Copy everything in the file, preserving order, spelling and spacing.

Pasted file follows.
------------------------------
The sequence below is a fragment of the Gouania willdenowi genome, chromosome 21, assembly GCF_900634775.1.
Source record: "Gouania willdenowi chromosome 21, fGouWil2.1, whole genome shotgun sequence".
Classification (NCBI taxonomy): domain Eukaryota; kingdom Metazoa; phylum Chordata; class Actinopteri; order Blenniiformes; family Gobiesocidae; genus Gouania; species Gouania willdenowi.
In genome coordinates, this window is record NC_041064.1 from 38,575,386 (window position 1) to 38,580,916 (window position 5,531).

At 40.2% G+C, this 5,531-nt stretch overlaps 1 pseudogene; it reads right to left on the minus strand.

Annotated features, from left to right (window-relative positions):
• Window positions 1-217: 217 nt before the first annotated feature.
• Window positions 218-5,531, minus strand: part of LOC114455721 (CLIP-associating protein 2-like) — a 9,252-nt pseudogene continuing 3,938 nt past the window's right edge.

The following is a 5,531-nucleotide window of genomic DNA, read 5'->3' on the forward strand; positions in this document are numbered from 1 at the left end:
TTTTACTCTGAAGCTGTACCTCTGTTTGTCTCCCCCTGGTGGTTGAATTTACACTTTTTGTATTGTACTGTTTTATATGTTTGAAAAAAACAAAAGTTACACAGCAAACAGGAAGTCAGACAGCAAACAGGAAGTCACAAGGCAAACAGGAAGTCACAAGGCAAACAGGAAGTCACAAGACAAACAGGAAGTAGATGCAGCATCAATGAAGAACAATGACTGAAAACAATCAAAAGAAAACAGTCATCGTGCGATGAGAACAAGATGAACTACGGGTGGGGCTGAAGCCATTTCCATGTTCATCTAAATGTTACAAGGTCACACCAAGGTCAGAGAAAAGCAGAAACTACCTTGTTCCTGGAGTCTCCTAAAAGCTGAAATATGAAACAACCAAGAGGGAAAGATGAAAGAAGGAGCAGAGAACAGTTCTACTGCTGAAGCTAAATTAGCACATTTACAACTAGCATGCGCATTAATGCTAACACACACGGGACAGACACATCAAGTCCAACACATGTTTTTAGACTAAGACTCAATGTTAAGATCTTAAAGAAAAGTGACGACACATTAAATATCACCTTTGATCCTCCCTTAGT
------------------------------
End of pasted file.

The sequence below is a fragment of the Gouania willdenowi genome, chromosome 21, assembly GCF_900634775.1.
Source record: "Gouania willdenowi chromosome 21, fGouWil2.1, whole genome shotgun sequence".
Classification (NCBI taxonomy): domain Eukaryota; kingdom Metazoa; phylum Chordata; class Actinopteri; order Blenniiformes; family Gobiesocidae; genus Gouania; species Gouania willdenowi.
In genome coordinates, this window is record NC_041064.1 from 38,575,386 (window position 1) to 38,580,916 (window position 5,531).

At 40.2% G+C, this 5,531-nt stretch overlaps 1 pseudogene; it reads right to left on the minus strand.

Annotated features, from left to right (window-relative positions):
• Window positions 1-217: 217 nt before the first annotated feature.
• Window positions 218-5,531, minus strand: part of LOC114455721 (CLIP-associating protein 2-like) — a 9,252-nt pseudogene continuing 3,938 nt past the window's right edge.

The following is a 5,531-nucleotide window of genomic DNA, read 5'->3' on the forward strand; positions in this document are numbered from 1 at the left end:
TTTTACTCTGAAGCTGTACCTCTGTTTGTCTCCCCCTGGTGGTTGAATTTACACTTTTTGTATTGTACTGTTTTATATGTTTGAAAAAAACAAAAGTTACACAGCAAACAGGAAGTCAGACAGCAAACAGGAAGTCACAAGGCAAACAGGAAGTCACAAGGCAAACAGGAAGTCACAAGACAAACAGGAAGTAGATGCAGCATCAATGAAGAACAATGACTGAAAACAATCAAAAGAAAACAGTCATCGTGCGATGAGAACAAGATGAACTACGGGTGGGGCTGAAGCCATTTCCATGTTCATCTAAATGTTACAAGGTCACACCAAGGTCAGAGAAAAGCAGAAACTACCTTGTTCCTGGAGTCTCCTAAAAGCTGAAATATGAAACAACCAAGAGGGAAAGATGAAAGAAGGAGCAGAGAACAGTTCTACTGCTGAAGCTAAATTAGCACATTTACAACTAGCATGCGCATTAATGCTAACACACACGGGACAGACACATCAAGTCCAACACATGTTTTTAGACTAAGACTCAATGTTAAGATCTTAAAGAAAAGTGACGACACATTAAATATCACCTTTGATCCTCCCTTAGT